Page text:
“The team is hard at work to address the problem. The team is doing everything possible to restore the machine to full functionality before December 31, 2021,” it said.




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This idiot is living in a Metaverse far removed from reality.

As example the area that I reside in has grown 5 fold in population over the last 15 years but the licensing facilities are exactly the same size as in 1990 with a present governmental attitude of employees to service.

Smart indeed — These clowns cannot fix a pit toilet !!

The minister represents failed political dogma that is 100 years old.

The country needs to move with the times and get rid of Luthuli House. We have a minister of transport who represents voters who cannot afford a car.

We need to get ahead of the curve and sack these losers in parliament.

When people bribe their way onto the database there is no point at all in having an advanced card. Horse bolted, close the gate quickly.

But this will deter the 17y olds from getting into the night clubs!

We all look forward to hearing which cadre got the tender for the new system. Doubtless we will have decided that our needs are unique and we need a system developed from the ground up rather than accepting a system donated by the Swiss or the Swedes or the Japanese.

With Mbalula absolutely anything is possible

Which cadre got the tender! Now you’re talking! “the DoT cannot remain static but has to “move with the times” and cater for advances in technology.”…. to cater for tendrepreneuship in Luthuli House.

In which case expect to see more of those R400,000 Rolexes like FIkile’s Rolex Gmt-Master II Ceramic being worn around the bling nightspots of Sandton.

This is how it all began with Schabir Shaik:

“On 21 May 1996, Nkobi Holdings and the French defence contractor Thomson-CSF went into a joint venture as Thomson Holdings, a South African company. It tendered for various contracts, among which the upgrading of Durban International Airport, a national identity card, road projects for the N3 and N4 highways, the third cellular telephone network, and smart card technology. A company called Kobitech which is part of the Nkobi Holdings group, was initially a one-third shareholder in a consortium (under the name Prodiba) to produce the South African driving licence card. The first card was produced on 2 March 1998, a contract that was initially awarded for 5 years, later extended and then renewed for another 5-year period ending on 28 March 2009. During the second half of 2007 Kobitech sold their share in Prodiba to one of the remaining shareholders, Face Technologies.”

Now seems to be Toppan FaceTech with a mix of Chinese (most) and Afrikaans directors.

Core businesses are:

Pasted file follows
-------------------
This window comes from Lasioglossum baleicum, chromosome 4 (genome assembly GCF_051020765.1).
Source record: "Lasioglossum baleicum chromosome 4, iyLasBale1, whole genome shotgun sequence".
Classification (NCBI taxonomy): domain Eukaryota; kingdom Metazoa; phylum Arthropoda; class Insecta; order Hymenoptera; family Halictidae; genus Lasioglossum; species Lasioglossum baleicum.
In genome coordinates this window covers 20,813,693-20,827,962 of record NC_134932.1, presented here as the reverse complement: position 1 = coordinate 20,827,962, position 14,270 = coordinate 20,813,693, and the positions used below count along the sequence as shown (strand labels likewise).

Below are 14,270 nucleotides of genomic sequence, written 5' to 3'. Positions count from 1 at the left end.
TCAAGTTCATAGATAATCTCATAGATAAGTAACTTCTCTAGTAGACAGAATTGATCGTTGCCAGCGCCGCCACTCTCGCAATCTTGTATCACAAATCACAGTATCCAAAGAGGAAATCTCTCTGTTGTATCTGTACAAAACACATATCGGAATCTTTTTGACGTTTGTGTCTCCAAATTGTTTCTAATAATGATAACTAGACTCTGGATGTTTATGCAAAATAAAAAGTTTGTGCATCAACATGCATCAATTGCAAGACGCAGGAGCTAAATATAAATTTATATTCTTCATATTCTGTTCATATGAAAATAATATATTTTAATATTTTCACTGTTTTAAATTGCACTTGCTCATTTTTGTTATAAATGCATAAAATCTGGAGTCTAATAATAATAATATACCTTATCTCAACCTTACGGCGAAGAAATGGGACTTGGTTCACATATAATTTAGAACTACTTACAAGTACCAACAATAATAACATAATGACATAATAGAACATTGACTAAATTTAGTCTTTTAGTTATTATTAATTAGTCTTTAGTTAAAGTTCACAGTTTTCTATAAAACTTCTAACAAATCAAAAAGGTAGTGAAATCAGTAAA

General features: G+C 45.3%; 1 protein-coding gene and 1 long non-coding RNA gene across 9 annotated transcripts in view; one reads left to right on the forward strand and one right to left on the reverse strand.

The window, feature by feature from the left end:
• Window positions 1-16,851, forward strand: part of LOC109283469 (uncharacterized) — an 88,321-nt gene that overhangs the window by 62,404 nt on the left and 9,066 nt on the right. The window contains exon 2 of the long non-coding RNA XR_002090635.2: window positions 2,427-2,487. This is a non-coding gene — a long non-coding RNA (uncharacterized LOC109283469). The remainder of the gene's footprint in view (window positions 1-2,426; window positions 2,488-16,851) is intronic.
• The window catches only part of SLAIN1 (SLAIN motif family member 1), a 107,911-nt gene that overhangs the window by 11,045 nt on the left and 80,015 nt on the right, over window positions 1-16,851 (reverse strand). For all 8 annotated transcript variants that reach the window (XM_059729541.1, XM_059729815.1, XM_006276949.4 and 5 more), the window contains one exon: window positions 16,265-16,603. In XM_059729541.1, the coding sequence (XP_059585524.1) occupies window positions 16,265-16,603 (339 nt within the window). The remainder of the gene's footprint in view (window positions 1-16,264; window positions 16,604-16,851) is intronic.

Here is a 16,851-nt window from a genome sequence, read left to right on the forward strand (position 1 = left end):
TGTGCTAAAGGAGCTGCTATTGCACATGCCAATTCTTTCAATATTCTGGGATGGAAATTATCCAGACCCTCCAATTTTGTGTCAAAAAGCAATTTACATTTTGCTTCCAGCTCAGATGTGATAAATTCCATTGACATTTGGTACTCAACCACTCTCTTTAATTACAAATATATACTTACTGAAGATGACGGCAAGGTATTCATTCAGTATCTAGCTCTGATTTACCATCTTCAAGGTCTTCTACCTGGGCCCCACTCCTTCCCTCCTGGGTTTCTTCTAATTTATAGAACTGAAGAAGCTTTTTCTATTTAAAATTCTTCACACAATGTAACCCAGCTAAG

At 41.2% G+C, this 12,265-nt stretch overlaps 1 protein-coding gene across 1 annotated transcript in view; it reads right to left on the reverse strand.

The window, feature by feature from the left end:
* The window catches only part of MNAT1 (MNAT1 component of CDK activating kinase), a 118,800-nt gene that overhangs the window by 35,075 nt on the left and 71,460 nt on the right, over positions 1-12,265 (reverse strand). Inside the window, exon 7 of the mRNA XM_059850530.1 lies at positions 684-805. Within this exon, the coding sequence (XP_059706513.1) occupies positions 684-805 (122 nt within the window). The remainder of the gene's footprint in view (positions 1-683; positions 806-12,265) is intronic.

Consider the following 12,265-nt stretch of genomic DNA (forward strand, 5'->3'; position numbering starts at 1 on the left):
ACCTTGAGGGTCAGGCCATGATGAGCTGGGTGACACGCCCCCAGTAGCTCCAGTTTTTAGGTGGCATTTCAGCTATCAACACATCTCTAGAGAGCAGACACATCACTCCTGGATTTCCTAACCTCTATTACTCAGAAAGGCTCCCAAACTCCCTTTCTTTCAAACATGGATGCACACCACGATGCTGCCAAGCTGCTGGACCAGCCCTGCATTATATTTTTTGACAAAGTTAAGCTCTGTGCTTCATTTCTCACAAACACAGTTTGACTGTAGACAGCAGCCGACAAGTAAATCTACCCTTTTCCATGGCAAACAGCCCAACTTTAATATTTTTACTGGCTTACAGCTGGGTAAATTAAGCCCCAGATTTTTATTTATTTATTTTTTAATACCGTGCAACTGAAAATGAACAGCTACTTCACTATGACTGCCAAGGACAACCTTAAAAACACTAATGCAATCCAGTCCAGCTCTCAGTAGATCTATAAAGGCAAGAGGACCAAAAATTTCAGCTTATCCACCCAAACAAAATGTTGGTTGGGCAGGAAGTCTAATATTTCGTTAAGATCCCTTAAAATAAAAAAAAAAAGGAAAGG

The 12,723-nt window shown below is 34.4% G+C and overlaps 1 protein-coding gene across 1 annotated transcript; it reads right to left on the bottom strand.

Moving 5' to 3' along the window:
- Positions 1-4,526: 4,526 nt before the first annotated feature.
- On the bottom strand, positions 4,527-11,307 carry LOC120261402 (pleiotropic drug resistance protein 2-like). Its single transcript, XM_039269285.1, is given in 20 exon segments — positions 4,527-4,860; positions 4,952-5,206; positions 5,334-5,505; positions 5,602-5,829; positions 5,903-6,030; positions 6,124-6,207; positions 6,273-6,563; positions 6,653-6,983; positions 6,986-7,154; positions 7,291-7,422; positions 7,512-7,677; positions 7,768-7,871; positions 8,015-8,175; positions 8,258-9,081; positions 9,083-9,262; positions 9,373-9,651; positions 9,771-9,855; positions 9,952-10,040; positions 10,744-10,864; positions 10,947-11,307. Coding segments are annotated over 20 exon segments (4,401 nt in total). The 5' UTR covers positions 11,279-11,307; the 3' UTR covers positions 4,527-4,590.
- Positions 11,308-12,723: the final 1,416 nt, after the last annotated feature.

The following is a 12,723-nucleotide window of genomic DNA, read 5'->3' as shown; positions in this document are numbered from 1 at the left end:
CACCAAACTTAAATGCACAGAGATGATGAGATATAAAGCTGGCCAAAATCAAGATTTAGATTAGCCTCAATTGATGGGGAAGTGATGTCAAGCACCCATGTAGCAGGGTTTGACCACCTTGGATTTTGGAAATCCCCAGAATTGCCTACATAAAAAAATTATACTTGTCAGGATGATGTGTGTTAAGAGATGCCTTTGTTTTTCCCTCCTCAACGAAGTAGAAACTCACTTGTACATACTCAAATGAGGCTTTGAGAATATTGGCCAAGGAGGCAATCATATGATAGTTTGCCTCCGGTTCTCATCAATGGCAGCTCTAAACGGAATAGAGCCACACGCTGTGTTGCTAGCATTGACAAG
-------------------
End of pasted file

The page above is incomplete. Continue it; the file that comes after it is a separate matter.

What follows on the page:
– National Driving Licence Solutions,
– Motor Vehicle Registration Solutions,
– National Population Registration Solutions,
– Voter Registration,
– Member Registration,
– Pension Solutions,
– Cash Payments and,
– Secure Biometric Solutions

In terms of BEE they claim to be an exempted micro enterprise. Sounds unlikely if they are running any of those services for government! Have a tax number but no UIF number.

It’s interesting how much information is public on CIPC and other like SARS, yet the one thing we need to see in order to fight corruption is the true beneficial ownership of companies yet that is still sacrosanct.

As in : to the eventual warm bodies looking through trusts and partnerships and holding companies. Companies must do this for FICA so no extra work. In many cases major suppliers and customers ask for this already.

If not for all companies, then at least all private companies that deal with any level of government or SOE. Penalty for misrepresentation (proxy shareholders for example or outright fraud) must be severe : as in minimum 5y jail.

Regarding the opaqueness of directorships etc I see that the ANC salaries have been paid by Batho Batho Trust.

I researched the links involved many years ago when Shell was looking to frack the Karoo and discovered that Thebe Inv, Shell and the ANC and if I remember Hitachi are all in some way entwined. No doubt it has become even more so now. They own 25% interest in Shell South Africa plus a 25% shareholding in Shell SA Refinery and of course linked to Chancellor House.

Naturally these companies are all BBBEE compliant.

Their tentacles in SA banking and insurance companies make interesting reading

This is a good move. They is no need to rush. Only implement the new card system, once all the gremlins have been identified.

This will allow for a smooth transition from the old system to the new system.

Welcome back! Your sage and objective comments have been missed!

Jip – Finally a member of idiots anonymous !!

End of comments.